Every opinion poll on the Delhi Assembly elections 2020 has hinted at the Aam Aadmi Party (AAP) returning to power with a comfortable majority and the shrill and communally polarising campaign of the BJP failing to cut much ice with the voters. The mood in the national capital suggests the same but people on the streets of Delhi are apprehensive of possible tampering or replacement of electronic voting machines (EVMs) that may see the BJP steal an unfair victory.
A Times Now-IPSOS survey has shown AAP winning around 54-60 of the total 70 Assembly constituencies. The BJP, on the other hand, is expected to pocket 10-14 seats, and the Indian National Congress, 0-2 seats, the survey predicts. As per the findings of the ABP News-CVoter survey, AAP is projected to return to power by bagging seats ranging between 42 and 56.
But with BJP leader and Union Home Minister Amit Shah claiming a few days back that the Delhi election results will shock everyone, people are suspicious of the role of EVMs. The Quint reported on February 7 that in an RTI reply to the news outlet, the Public Information Officer of Delhi Election Commission said that “the VVPAT slips (of Lok Sabha 2019) have been disposed off” just four months after the polls were held. The rule is to hold them for at least a year. This tearing hurry on part of the EC to destroy VVPAT slips surely can’t instil people’s confidence either in the impartiality of the Commission or the infallibility of EVMs.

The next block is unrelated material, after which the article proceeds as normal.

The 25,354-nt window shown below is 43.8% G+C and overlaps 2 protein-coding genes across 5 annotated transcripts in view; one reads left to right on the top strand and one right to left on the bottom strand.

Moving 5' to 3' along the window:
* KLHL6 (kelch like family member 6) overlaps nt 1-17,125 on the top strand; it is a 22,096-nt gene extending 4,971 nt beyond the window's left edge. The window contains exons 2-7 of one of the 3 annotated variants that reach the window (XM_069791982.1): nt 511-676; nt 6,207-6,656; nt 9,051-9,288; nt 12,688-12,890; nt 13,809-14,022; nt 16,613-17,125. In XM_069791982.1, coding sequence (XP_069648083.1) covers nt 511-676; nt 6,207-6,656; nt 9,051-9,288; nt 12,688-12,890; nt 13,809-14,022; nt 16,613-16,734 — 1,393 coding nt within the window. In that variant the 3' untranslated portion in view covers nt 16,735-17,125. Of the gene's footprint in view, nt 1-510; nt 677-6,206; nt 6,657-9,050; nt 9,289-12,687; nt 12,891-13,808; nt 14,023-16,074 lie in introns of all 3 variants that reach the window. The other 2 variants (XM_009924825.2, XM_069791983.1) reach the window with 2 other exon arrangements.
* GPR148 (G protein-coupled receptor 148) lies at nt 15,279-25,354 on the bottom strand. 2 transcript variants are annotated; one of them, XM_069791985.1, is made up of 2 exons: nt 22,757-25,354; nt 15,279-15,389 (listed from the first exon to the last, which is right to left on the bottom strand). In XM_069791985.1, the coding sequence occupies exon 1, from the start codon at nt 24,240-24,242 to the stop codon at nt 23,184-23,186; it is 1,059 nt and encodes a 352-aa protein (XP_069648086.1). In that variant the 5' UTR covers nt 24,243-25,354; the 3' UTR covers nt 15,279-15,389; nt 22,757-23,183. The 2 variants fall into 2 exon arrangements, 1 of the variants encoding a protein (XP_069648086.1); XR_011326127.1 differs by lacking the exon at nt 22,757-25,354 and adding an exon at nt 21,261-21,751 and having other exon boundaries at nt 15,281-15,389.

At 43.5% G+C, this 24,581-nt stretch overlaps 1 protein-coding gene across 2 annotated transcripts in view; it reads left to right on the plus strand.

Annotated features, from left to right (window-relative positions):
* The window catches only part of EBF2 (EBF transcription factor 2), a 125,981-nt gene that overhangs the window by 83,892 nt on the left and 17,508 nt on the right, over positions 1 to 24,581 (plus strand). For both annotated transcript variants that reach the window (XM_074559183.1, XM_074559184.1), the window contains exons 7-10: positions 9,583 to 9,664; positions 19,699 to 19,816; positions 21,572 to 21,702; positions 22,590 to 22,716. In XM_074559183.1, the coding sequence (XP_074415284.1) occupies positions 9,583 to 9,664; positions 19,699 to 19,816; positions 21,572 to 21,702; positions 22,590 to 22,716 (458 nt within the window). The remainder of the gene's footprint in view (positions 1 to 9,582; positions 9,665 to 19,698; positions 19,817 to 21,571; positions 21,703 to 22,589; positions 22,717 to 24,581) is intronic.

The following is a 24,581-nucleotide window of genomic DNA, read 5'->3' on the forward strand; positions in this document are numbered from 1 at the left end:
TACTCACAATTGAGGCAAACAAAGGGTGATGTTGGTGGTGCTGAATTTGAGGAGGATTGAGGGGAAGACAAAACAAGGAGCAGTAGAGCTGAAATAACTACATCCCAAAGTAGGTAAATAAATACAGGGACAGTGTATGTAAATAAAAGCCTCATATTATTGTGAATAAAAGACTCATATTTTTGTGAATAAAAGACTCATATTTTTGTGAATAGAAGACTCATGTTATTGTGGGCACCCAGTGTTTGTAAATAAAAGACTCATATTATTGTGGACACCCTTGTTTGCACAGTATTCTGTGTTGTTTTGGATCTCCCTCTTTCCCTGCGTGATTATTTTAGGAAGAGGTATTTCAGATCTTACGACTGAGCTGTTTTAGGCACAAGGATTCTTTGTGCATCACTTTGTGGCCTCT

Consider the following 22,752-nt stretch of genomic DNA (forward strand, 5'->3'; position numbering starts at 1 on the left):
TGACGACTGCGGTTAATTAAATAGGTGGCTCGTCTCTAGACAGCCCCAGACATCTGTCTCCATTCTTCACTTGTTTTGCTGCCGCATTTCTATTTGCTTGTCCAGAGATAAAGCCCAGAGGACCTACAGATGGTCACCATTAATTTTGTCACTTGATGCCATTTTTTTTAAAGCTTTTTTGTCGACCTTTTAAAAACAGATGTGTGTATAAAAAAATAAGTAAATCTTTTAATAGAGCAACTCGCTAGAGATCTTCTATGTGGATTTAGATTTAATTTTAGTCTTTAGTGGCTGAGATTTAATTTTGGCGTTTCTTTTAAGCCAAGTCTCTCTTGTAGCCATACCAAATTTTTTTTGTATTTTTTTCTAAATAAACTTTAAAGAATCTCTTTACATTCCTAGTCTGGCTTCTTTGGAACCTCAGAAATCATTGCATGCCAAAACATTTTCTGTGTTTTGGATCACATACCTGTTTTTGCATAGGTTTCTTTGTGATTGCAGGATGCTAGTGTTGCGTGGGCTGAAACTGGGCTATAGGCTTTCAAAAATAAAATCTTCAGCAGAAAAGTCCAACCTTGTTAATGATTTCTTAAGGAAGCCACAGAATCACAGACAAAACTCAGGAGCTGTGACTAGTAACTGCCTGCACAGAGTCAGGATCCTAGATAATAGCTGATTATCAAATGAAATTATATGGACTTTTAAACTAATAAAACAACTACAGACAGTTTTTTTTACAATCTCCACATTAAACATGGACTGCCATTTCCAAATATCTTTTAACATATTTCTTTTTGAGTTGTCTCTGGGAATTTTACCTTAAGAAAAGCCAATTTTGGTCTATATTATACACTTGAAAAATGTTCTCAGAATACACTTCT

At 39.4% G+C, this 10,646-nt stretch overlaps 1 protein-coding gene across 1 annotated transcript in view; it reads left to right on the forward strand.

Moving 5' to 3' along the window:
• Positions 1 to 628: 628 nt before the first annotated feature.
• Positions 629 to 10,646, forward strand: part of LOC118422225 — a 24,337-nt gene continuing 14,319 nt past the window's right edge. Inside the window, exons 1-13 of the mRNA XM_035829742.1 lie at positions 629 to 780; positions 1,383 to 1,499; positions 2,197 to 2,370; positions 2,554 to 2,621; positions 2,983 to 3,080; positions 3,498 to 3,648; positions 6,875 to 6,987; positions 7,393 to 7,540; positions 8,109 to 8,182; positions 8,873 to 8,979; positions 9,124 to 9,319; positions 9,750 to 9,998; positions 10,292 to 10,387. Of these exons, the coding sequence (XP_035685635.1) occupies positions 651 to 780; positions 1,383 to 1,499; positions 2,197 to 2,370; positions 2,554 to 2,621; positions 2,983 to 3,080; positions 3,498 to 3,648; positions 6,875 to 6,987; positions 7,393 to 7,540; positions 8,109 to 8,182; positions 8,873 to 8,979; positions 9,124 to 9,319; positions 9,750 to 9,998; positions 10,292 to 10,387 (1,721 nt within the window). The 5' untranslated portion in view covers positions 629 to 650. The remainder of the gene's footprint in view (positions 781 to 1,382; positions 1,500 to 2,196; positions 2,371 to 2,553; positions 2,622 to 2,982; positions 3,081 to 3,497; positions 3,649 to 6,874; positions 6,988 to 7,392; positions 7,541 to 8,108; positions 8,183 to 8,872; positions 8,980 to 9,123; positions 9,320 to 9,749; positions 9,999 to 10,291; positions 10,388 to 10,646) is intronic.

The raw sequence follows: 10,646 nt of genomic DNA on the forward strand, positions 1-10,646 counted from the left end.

This Delhi election is not just another Assembly election. After Lok Sabha polls 2019, the BJP has lost power in Maharashtra and Jharkhand and had to go for a post-poll tie-up with JJP to somehow hold on to power in Haryana. Amit Shah has staked so much on the Delhi election campaign that a loss will be a fall from grace for the “Chanakya” of the saffron party.
A senior political analyst remarked, “This is a matter of personal pride and credibility for Amit Shah. He has upped the ante here and brought 375 MPs and so many chief ministers. The entire campaign has hinged on CAA-NRC and demonisation of the anti-CAA protesters at Shaheen Bagh. The BJP can’t afford to lose this. Do not rule out the seemingly impossible.”
Jitendra Kumar is a roadside vendor in a South Delhi locality. He hails from Unnao in Uttar Pradesh but votes in Delhi. He says, “After the Lok Sabha results came out, people back home were surprised at the huge margin of victory of Sakhshi Maharaj. Everyone on the street was wondering who all voted for him. The word ‘masin (machine) ka khel’ was on everyone’s lips.”
“Here too, you can’t rule out such a thing. These people can do anything to hold on to power. They have been hoodwinking people for the last six years,” quipped Ramlochan Sharma who was checking out the wares on Kumar’s table.